- The Washington Times - Sunday, December 3, 2000

Jocchonia Gumede dreads phone calls from home. Six times over the last 18 months the phone has rung in the Johannesburg, South Africa, home where Mr. Gumede works as a domestic servant. And six times he has lost another family member to malaria.
To most Americans, this tragedy of tropic disease and family death is as remote as South Africa itself it could never happen here. Thanks to DDT, they're correct.
DDT, the totemic spark of the modern environmental movement ignited by Rachel Carson in Silent Spring, was used to eradicate malaria in the U.S. and Europe after World War II. According the National Academy of Sciences, by 1970 DDT had saved more than 500 million lives from malaria.
But now, partly due to pressure from environmental groups, the anopheles mosquito that carries malaria is back in force and people are dying at skyrocketing rates. In Mr. Gumede's home district of KwaZulu Natal, for example, there has been a 1,000 percent jump in malaria cases since DDT was removed for malaria control in 1996.
In desperation, South Africa and other African countries are returning to DDT and are facing hostility from the World Wildlife Fund (WWF) and other environmental organizations who have been pressuring the United Nations Environment Program (UNEP) to virtually ban DDT. On Dec. 4-9, in Johannesburg, delegates from the U.S. and more than 100 other countries to the UNEP Persistent Organic Pollutants (POPs) convention will meet to decide whether to globally restrict or ban DDT. Some countries will apply individually for exemptions to use DDT for malaria control.
But many countries have been coming under pressure from international health and environment agencies to give up DDT or face losing aid grants. Because the U.S. and all other donor countries have banned DDT, they say it would be illegal to sanction its use elsewhere. Reportedly, Belize and Bolivia have given in to such pressure from the U.S. Agency for International Development (USAID). And Mozambique's top malaria-vector control official says some of the foreign donor agencies are adamantly opposed to DDT use in his country, one of the world's poorest and most malaria-ridden. No doubt there are others.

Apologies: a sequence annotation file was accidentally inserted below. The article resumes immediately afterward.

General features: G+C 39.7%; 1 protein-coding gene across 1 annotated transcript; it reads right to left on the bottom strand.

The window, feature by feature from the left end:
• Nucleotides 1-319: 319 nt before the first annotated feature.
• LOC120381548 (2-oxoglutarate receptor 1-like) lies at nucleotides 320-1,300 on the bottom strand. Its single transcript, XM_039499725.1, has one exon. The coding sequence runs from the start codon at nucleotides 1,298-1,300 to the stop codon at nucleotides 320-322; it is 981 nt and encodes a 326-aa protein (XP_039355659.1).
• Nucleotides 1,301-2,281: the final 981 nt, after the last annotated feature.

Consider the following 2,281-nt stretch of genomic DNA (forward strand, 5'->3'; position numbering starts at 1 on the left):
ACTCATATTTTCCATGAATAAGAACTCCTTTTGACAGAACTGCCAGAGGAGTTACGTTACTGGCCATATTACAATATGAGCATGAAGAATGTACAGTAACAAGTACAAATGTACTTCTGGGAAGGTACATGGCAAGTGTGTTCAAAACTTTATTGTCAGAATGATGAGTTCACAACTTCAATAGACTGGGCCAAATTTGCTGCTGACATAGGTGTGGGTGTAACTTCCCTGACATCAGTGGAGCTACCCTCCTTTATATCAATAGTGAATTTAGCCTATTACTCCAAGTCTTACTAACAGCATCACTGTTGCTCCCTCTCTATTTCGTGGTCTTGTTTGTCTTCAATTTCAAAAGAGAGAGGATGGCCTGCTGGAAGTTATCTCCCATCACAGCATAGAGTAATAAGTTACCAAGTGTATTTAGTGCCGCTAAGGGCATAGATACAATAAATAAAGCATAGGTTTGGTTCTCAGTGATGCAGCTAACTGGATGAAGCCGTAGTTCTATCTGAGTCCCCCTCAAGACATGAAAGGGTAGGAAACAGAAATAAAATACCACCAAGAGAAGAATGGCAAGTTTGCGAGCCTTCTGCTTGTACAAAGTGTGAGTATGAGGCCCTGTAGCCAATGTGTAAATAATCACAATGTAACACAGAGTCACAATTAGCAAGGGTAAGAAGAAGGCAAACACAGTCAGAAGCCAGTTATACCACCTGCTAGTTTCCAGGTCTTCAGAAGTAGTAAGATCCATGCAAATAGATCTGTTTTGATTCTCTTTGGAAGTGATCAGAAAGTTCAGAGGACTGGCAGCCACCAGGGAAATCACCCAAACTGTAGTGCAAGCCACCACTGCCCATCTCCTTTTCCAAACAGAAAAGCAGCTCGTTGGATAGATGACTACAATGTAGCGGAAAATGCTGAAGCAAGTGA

More politically powerful countries such as India and China continue to produce and use DDT in their health programs. Surprisingly, however, because of lack of coordination among the relevant bureaucracies, India's representatives to the UNEP treaty are just now trying to register DDT use for exemption. The result of the potential loss of aid and poor bureaucratic capacity means that although more than 23 countries around the world currently use DDT to control malaria, at last count only nine had asked for exemptions.
Merely listing DDT as a POP will surely kill people, it seems. The environmental organizations who want to ban DDT would do well to remember these names: Siphiwe Gumede, Jabulani Gumede, Phumzile Gumede, Zondwayo Gumede, Phinias Gumede and Daniela Gumede. These are Jocchonia Gumede's relatives. All come from the same small town, and all died from malaria after DDT was removed because of international political pressure.
Recently the WWF and other green groups have backtracked, saying they now do not want a phase-out date for DDT. But WWF Canada still insists on getting rid of DDT by 2007, so the sudden, apparent sensitivity to malaria control doesn't quite add up. What is clear is that these groups cannot hide from the responsibility for their past, overt pressure to remove the most effective, cost-efficient means of protecting people from malaria.
In Africa, a child dies of malaria every 15 seconds. Around the world, from South Africa to South America to South Asia and back, hundreds of millions of more children, pregnant mothers and other family members are infected anew each year. Given the appalling consequences, it seems outrageous that the UNEP can even contemplate limiting the use of DDT in the developing world. But that is what may happen next week.


Roger Bate is a director of the South African nongovernmental organization Africa Fighting Malaria and co-author of "When Politics Kills: Malaria and the DDT Story." (see www.fightingmalaria.org)

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